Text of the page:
Shlomit Tulgan made this Seder plate from clay for our children’s exhibition on Passover; Jewish Museum Berlin, photo: Jens Ziehe.
It’s Seder and the family is getting together. Some are traveling from farther away, others are flourishing right here. At the table are escarole, lettuce, parsley, kohlrabi, Belgian endive, and dandelion. But what about horseradish and red radish? They’re both late this year.
The story of the plants and their fruits that have particular meaning on the Seder plate at Passover could be told in various similar ways. They all grow in the Diaspora Garden, which you can visit inside the W. Michael Blumenthal Academy at the Jewish Museum. → continue reading
A self-portrait shot by Ilse Bing on her first trip to New York in 1936 has been imprinted on my mind’s eye for a very long time. The image was up for sale only twice in the last twenty years. On the first occasion, in 2009, a vintage print went at auction for the princely sum of 25,000.00 EUR. Given its rarity and great market value, I imagined at the time that the enchanting image was unlikely ever to become a part of our collection. For me, it came to be the very epitome of wishful thinking.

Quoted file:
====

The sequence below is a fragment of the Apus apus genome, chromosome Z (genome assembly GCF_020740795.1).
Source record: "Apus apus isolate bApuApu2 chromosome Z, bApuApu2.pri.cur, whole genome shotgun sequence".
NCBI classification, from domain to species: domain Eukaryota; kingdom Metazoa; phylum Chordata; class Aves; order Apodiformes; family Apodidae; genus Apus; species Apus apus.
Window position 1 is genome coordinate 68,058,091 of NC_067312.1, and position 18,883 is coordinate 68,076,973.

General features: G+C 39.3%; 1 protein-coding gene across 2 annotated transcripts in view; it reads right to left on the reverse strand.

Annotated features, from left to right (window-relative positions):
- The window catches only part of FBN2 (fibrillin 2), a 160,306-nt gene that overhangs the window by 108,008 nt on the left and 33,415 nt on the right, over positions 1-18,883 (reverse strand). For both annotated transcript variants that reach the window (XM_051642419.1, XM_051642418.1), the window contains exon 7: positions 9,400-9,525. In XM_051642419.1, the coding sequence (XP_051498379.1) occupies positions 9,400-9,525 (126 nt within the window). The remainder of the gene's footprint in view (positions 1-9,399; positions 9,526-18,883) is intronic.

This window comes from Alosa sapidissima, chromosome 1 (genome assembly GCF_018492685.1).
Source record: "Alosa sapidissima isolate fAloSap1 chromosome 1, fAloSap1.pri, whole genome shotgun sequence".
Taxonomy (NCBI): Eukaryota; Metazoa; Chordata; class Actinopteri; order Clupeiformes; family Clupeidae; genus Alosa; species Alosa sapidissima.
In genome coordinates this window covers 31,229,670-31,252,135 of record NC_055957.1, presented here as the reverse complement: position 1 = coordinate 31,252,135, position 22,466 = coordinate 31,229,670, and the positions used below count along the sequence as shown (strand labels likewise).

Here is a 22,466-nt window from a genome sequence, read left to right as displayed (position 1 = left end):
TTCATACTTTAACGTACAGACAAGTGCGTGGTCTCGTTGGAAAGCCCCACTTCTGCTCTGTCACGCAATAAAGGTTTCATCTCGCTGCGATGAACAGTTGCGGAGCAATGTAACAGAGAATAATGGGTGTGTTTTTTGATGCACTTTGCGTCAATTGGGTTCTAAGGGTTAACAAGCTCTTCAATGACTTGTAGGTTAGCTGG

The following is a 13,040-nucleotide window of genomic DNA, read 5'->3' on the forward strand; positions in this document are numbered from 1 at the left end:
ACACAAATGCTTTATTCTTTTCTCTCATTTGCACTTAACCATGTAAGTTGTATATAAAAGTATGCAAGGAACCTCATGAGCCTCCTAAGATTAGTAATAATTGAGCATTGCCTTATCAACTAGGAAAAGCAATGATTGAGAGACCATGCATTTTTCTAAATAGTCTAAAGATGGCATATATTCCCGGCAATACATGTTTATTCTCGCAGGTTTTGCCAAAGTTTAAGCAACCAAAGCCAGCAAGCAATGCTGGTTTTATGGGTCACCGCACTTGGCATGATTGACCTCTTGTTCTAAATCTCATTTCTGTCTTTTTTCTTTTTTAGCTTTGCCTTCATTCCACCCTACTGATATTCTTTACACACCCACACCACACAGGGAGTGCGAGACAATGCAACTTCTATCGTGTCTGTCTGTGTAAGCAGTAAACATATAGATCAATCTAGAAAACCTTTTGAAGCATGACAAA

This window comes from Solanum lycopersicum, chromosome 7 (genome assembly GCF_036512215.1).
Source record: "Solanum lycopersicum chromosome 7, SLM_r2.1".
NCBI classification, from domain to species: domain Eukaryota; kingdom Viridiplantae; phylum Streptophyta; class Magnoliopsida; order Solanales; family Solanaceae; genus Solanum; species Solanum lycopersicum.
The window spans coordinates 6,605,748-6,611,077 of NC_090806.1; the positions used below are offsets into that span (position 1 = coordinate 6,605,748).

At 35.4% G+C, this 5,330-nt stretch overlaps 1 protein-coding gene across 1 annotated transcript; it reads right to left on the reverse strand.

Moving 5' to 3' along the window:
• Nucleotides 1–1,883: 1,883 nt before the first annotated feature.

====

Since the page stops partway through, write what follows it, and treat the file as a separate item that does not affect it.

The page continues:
Ilse Bing, “New York—The Elevated and Me,” print from 1988 of the original negative from 1936. Jewish Museum Berlin © Estate of Ilse Bing
The photograph depicts a station on the Elevated (subway line) in New York and the reflection in a small round mirror of the photographer with her Leica. The title “New York—The Elevated and Me” underscores the hybridity here of cityscape and self-portrait.
→ continue reading
The wedding barn decorated with lights and flowers
© Chuck Fishman
With young adults spending an increasing number of years out of wedlock, preparation for marriage is ever more elaborate: Bachelor and bachelorette parties in North America are notorious for distracting brides- and grooms-to-be with alcohol and promiscuity. Celebrations of a similar nature are called stag and hen nights in England. In traditional German circles, friends and relatives of wedding couples smash dishes on so-called Polterabend (English: rowdy evening). In modern ones, the couple and their friends careen through city streets with flashy paraphernalia, printed t-shirts, and plastic trumpets.
Currently, a group of young Jews in the US are adapting an eastern European pre-marriage tradition, called tisch (Yiddish: table, short for chosson’s tisch, or groom’s table). → continue reading